Jointly owned by Exxon Mobil (NYSE: XOM) and Qatar Petroleum, the $10B Golden Pass LNG export project is expected to become operational in 2024, while Magnolia LNG, owned by Glenfarne Group, will come online by 2026. The two terminals are expected to produce more than 3B cf/day of natural gas, although Magnolia is yet to sign contracts with customers.
Previously, American LNG developers were unwilling to construct self-financed liquefaction facilities that are not secured by long-term contracts from European countries. However, the Ukraine war has exposed Europe’s soft underbelly and the harsh reality is forcing a rethink of their energy systems. To wit, Germany, Finland, Latvia, and Estonia recently expressed the desire to move forward with new LNG import terminals.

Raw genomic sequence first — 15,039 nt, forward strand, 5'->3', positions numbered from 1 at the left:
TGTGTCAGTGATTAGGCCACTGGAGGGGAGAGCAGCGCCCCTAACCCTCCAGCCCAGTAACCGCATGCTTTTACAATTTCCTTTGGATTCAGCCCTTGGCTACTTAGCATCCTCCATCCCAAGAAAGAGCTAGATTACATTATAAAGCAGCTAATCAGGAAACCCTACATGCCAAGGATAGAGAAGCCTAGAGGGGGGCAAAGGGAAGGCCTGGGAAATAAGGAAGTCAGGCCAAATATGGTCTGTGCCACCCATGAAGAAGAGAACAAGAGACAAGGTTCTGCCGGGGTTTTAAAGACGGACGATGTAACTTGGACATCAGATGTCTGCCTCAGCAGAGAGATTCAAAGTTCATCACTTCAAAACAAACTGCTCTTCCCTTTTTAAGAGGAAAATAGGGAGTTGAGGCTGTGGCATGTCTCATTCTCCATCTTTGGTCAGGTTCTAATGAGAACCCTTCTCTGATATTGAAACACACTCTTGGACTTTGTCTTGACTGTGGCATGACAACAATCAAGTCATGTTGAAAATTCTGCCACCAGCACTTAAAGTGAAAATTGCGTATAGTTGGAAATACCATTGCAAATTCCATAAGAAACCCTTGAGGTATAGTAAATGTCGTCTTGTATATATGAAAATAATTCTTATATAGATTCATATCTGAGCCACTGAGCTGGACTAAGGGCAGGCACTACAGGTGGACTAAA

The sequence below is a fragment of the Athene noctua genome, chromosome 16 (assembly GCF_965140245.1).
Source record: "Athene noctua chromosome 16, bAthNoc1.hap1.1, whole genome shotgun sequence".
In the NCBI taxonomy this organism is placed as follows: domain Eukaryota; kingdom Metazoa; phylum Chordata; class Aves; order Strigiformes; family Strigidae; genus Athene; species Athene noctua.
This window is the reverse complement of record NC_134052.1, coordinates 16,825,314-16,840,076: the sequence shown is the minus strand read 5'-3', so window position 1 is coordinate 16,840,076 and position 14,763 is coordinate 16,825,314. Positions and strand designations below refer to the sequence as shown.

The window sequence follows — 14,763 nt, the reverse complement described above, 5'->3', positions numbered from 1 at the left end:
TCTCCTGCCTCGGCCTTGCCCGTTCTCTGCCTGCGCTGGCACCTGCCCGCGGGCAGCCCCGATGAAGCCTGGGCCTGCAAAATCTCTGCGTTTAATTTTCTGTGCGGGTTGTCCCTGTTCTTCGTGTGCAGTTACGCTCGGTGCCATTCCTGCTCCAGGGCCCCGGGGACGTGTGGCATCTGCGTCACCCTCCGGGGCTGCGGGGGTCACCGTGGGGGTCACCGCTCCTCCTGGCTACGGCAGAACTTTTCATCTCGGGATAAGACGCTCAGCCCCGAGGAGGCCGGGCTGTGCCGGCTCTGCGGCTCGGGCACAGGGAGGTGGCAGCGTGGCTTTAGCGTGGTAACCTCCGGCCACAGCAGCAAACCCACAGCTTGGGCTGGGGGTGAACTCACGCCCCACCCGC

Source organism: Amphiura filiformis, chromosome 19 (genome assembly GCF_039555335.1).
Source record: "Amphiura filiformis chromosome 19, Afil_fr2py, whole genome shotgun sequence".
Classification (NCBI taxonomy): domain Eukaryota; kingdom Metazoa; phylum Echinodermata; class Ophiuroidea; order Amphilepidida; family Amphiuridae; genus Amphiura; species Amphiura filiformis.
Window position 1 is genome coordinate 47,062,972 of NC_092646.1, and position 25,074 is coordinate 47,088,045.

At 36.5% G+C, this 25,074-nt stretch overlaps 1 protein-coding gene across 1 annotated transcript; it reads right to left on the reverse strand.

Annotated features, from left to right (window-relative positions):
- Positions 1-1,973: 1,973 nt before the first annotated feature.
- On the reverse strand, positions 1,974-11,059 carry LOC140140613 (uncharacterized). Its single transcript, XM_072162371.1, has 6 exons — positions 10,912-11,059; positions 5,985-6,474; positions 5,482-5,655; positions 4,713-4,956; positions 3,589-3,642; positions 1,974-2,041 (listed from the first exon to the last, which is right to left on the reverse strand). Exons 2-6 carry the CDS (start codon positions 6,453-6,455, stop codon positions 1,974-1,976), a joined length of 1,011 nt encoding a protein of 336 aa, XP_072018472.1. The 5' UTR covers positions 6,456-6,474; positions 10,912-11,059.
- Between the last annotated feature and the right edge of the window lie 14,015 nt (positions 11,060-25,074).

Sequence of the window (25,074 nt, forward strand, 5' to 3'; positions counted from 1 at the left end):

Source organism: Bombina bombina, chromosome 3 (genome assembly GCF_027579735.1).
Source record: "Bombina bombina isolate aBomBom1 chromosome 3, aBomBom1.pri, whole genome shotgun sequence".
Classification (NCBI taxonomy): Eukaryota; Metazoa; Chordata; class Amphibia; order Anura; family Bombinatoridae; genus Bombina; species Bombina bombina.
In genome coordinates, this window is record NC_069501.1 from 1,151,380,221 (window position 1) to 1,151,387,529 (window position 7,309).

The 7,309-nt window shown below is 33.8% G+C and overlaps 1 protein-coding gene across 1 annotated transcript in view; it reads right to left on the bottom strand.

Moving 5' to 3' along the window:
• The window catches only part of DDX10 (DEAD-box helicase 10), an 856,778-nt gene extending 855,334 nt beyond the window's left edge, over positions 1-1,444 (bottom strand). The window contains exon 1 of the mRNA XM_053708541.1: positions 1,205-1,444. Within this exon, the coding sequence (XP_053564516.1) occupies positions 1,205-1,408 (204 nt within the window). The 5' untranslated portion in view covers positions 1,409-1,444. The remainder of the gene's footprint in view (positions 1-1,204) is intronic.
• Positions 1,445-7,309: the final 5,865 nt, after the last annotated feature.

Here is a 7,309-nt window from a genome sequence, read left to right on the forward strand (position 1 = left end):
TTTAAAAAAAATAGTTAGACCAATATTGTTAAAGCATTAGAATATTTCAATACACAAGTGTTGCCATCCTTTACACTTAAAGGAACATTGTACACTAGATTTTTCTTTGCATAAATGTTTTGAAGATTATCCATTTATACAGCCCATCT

Meanwhile, the DoE has approved expanded permits for Cheniere Energy's (NYSE: LNG) Sabine Pass terminal in Louisiana and its Corpus Christi plant in Texas. The approvals allow the terminals to export the equivalent of 0.72 billion cubic feet of LNG per day to any country with which the United States does not have a free trade agreement, including all of Europe. Cheniere says the facilities already are making more gas than is covered by previous export permits.
By Alex Kimani for Oilprice.com